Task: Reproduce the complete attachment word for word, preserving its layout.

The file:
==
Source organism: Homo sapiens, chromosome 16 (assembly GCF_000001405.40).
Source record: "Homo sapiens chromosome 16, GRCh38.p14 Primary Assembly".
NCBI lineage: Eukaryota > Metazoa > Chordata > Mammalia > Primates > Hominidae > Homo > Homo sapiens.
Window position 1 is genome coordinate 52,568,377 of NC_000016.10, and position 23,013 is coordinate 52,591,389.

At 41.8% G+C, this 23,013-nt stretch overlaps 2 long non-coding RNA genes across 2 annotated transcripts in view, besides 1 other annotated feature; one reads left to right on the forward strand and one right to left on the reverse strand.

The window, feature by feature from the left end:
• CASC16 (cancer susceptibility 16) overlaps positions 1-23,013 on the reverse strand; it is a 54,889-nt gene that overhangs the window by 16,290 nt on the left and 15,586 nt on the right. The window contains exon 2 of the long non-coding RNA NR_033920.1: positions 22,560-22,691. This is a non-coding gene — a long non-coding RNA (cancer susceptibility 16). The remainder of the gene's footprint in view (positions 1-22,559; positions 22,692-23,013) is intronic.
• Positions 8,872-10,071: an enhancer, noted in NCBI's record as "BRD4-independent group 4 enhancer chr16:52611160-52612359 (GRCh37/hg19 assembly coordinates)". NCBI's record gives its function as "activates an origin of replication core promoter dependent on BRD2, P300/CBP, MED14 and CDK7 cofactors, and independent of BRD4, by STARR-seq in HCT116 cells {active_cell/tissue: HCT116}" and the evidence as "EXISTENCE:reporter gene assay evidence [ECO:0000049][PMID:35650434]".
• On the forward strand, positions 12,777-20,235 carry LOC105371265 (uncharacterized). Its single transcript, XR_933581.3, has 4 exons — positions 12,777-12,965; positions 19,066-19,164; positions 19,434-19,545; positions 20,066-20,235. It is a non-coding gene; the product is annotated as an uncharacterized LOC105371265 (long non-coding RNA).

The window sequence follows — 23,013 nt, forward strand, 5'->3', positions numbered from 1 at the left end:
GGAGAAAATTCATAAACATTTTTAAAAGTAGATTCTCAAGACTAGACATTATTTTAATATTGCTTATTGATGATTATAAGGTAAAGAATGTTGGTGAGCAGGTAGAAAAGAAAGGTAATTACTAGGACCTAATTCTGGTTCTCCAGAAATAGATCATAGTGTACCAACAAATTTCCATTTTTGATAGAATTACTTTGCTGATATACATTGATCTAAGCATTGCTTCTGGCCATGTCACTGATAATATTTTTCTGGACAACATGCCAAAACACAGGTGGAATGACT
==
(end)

Source organism: Homo sapiens, chromosome 16 (assembly GCF_000001405.40).
Source record: "Homo sapiens chromosome 16, GRCh38.p14 Primary Assembly".
NCBI lineage: Eukaryota > Metazoa > Chordata > Mammalia > Primates > Hominidae > Homo > Homo sapiens.
Window position 1 is genome coordinate 52,568,377 of NC_000016.10, and position 23,013 is coordinate 52,591,389.

At 41.8% G+C, this 23,013-nt stretch overlaps 2 long non-coding RNA genes across 2 annotated transcripts in view, besides 1 other annotated feature; one reads left to right on the forward strand and one right to left on the reverse strand.

The window, feature by feature from the left end:
• CASC16 (cancer susceptibility 16) overlaps positions 1-23,013 on the reverse strand; it is a 54,889-nt gene that overhangs the window by 16,290 nt on the left and 15,586 nt on the right. The window contains exon 2 of the long non-coding RNA NR_033920.1: positions 22,560-22,691. This is a non-coding gene — a long non-coding RNA (cancer susceptibility 16). The remainder of the gene's footprint in view (positions 1-22,559; positions 22,692-23,013) is intronic.
• Positions 8,872-10,071: an enhancer, noted in NCBI's record as "BRD4-independent group 4 enhancer chr16:52611160-52612359 (GRCh37/hg19 assembly coordinates)". NCBI's record gives its function as "activates an origin of replication core promoter dependent on BRD2, P300/CBP, MED14 and CDK7 cofactors, and independent of BRD4, by STARR-seq in HCT116 cells {active_cell/tissue: HCT116}" and the evidence as "EXISTENCE:reporter gene assay evidence [ECO:0000049][PMID:35650434]".
• On the forward strand, positions 12,777-20,235 carry LOC105371265 (uncharacterized). Its single transcript, XR_933581.3, has 4 exons — positions 12,777-12,965; positions 19,066-19,164; positions 19,434-19,545; positions 20,066-20,235. It is a non-coding gene; the product is annotated as an uncharacterized LOC105371265 (long non-coding RNA).

The window sequence follows — 23,013 nt, forward strand, 5'->3', positions numbered from 1 at the left end:
GGAGAAAATTCATAAACATTTTTAAAAGTAGATTCTCAAGACTAGACATTATTTTAATATTGCTTATTGATGATTATAAGGTAAAGAATGTTGGTGAGCAGGTAGAAAAGAAAGGTAATTACTAGGACCTAATTCTGGTTCTCCAGAAATAGATCATAGTGTACCAACAAATTTCCATTTTTGATAGAATTACTTTGCTGATATACATTGATCTAAGCATTGCTTCTGGCCATGTCACTGATAATATTTTTCTGGACAACATGCCAAAACACAGGTGGAATGACT